Former Michigan Congressman Thad McCotter Kept In Office By Serial Fraud
By now, we’re all familiar with the story that led to the eventual resignation of Michigan Congressman Thaddeus McCotter, perhaps most famously known for an entirely forgettable Presidential campaign. The nominating petitions submitted by his campaign to get on the Republican primary ballot for 2012 were rejected after it was discovered that they contained numerous fraudulent and photocopied signatures. Initially, McCotter had said that he would attempt to stage a write-in campaign, but later abandoned that effort and eventually announced that he was not only retiring at the end of the current Congress, but retiring immediately. Just a week ago, several of his former aides were indicted by Michigan authorities on multiple counts of election fraud. Today, the Detroit Free Press reports that an examination of McCotter nominating petitions going back several elections cycles shows evidence of fraud similar to that which kept him off the ballot in 2012:
The staff of former U.S. Rep. Thaddeus McCotter evidently had some practice dummying up petitions in order to get their boss on the ballot.
A review of the nominating petitions turned in for McCotter’s elections from 2002 through 2012 shows he did not have enough signatures to qualify to run in at least the 2008, 2010 and 2012 elections. The skullduggery wasn’t detected until this year, when a part-time staffer for the Secretary of State found that of the more than 1,800 signatures turned in by the McCotter campaign for 2012, only 244 were valid.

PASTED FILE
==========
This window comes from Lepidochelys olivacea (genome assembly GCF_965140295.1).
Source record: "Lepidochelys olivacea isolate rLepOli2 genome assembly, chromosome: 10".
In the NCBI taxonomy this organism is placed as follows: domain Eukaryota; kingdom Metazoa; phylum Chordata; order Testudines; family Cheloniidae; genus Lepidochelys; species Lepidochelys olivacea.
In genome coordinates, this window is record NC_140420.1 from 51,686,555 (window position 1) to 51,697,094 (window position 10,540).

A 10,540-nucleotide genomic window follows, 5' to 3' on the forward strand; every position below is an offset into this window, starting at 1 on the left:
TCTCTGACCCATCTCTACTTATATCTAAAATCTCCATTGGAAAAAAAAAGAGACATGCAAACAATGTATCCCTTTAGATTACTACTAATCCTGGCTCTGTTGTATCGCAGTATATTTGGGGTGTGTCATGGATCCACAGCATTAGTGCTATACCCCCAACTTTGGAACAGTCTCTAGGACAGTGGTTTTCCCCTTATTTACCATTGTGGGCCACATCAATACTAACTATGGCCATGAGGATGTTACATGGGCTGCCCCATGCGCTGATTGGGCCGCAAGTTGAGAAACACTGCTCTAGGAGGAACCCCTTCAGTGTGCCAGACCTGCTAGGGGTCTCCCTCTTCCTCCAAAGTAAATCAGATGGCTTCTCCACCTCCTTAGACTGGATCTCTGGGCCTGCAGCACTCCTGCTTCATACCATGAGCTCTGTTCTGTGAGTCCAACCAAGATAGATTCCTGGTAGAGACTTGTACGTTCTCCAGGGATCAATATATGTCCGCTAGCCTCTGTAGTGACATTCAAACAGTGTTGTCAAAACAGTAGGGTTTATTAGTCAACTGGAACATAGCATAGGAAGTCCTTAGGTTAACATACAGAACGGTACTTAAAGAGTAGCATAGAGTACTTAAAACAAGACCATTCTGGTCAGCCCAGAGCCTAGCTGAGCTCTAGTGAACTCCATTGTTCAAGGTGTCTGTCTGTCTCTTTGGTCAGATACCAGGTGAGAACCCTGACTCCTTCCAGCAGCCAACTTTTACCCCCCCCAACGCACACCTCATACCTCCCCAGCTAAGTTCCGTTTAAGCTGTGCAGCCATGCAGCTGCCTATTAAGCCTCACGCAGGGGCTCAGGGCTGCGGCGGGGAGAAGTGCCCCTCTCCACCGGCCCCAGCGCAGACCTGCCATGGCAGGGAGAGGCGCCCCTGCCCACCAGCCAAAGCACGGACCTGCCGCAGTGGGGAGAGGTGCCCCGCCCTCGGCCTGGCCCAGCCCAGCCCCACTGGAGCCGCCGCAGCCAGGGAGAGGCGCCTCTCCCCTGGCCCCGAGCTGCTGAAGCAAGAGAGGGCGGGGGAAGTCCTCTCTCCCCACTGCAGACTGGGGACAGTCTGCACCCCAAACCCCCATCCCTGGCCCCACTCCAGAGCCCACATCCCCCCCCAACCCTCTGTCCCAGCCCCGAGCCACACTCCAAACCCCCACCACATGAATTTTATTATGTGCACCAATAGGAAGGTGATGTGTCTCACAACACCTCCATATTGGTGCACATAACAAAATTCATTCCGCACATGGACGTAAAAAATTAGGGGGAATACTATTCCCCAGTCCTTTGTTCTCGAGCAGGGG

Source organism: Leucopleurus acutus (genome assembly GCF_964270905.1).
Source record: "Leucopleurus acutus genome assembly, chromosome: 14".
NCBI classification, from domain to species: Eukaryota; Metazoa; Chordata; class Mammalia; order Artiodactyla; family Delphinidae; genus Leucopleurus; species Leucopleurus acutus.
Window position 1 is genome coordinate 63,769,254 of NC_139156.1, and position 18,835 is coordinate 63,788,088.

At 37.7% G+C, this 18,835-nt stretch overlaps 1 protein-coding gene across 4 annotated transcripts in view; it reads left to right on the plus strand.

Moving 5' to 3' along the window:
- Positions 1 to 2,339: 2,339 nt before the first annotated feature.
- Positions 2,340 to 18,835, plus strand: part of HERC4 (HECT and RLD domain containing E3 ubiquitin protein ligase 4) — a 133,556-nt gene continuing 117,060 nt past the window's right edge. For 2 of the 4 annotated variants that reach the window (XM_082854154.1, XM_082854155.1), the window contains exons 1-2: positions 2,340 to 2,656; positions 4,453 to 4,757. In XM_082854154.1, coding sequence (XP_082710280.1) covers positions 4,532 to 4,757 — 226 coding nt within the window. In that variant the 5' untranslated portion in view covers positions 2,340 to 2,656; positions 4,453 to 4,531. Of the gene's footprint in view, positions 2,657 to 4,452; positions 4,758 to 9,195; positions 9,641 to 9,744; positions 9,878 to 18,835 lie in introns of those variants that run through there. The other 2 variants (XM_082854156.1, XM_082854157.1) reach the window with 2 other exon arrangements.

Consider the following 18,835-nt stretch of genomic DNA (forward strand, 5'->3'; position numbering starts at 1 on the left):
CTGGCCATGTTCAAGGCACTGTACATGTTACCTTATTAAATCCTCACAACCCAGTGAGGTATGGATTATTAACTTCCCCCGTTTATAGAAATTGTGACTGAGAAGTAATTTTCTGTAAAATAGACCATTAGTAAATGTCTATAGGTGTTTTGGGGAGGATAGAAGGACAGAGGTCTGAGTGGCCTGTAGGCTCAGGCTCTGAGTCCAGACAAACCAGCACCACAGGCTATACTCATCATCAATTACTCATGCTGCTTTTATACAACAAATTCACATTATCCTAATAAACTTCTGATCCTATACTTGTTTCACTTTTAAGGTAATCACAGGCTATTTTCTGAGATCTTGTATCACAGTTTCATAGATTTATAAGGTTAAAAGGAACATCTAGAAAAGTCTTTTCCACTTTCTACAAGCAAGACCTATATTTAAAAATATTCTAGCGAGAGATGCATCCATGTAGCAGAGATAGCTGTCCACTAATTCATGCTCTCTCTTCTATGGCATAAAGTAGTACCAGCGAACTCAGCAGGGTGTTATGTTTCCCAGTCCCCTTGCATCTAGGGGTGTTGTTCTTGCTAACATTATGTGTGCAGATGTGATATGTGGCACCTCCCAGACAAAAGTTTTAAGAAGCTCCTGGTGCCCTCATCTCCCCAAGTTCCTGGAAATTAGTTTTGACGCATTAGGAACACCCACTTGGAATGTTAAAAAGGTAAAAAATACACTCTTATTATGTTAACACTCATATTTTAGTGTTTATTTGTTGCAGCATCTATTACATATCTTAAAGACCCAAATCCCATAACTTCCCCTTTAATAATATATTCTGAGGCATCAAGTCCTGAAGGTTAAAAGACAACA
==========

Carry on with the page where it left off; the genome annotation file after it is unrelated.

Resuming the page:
McCotter’s spokesman, Randall Thompson, did not return calls seeking comment on the latest revelations in the scandal that led to McCotter’s resignation from Congress in July.
The petitions from McCotter’s previous campaigns surfaced this week from Mark Grebner, president of Practical Political Consulting, one of the premier developers of voting lists for political candidates. As part of compiling such lists, the East Lansing company uses voting records and nominating petitions and had McCotter’s going back to his first run for Congress, in 2002.
“I started with 2010 and immediately thought, ‘This is unbelievable,’ ” said Jim Daggy, data archivist for the consulting firm. “It was like a giant 100-foot sore thumb sticking out. My God, what were these people thinking?”
The 2002 and 2004 petitions were relatively clean with few duplicates, but in 2008, at least 67 of the 177 petition pages submitted were either copies or had been doctored by cutting and pasting dates from other documents onto the petitions.
The 2006 petitions were apparently the source for cut-and-paste jobs in 2008 and 2010. Some of the 2006 petitions, however, also were duplicates.
“It seems like at every election cycle, they expanded on what they had done and used some new tricks,” Daggy said. “They just got more and more emboldened.”
In 2010, at least 73 of the 167 pages turned in were duplicates, which would have invalided more than 1,000 of the signatures. In 2012, both the cut-and-paste and duplicate tricks were used.
Daggy said the doctoring is stunning.
“You see little rinky-dink stuff that you can pass off, but this is just — you have to wonder what was going on in their heads, that they didn’t think they were going to get caught,” he said.
“It’s a real punch in the gut, and I hope that voters out there are really watching and listening,” said Natalie Mosher, a Canton Democrat who lost to McCotter in 2010. “I’m angry, because I think the voters of the district got taken for a ride by this guy.”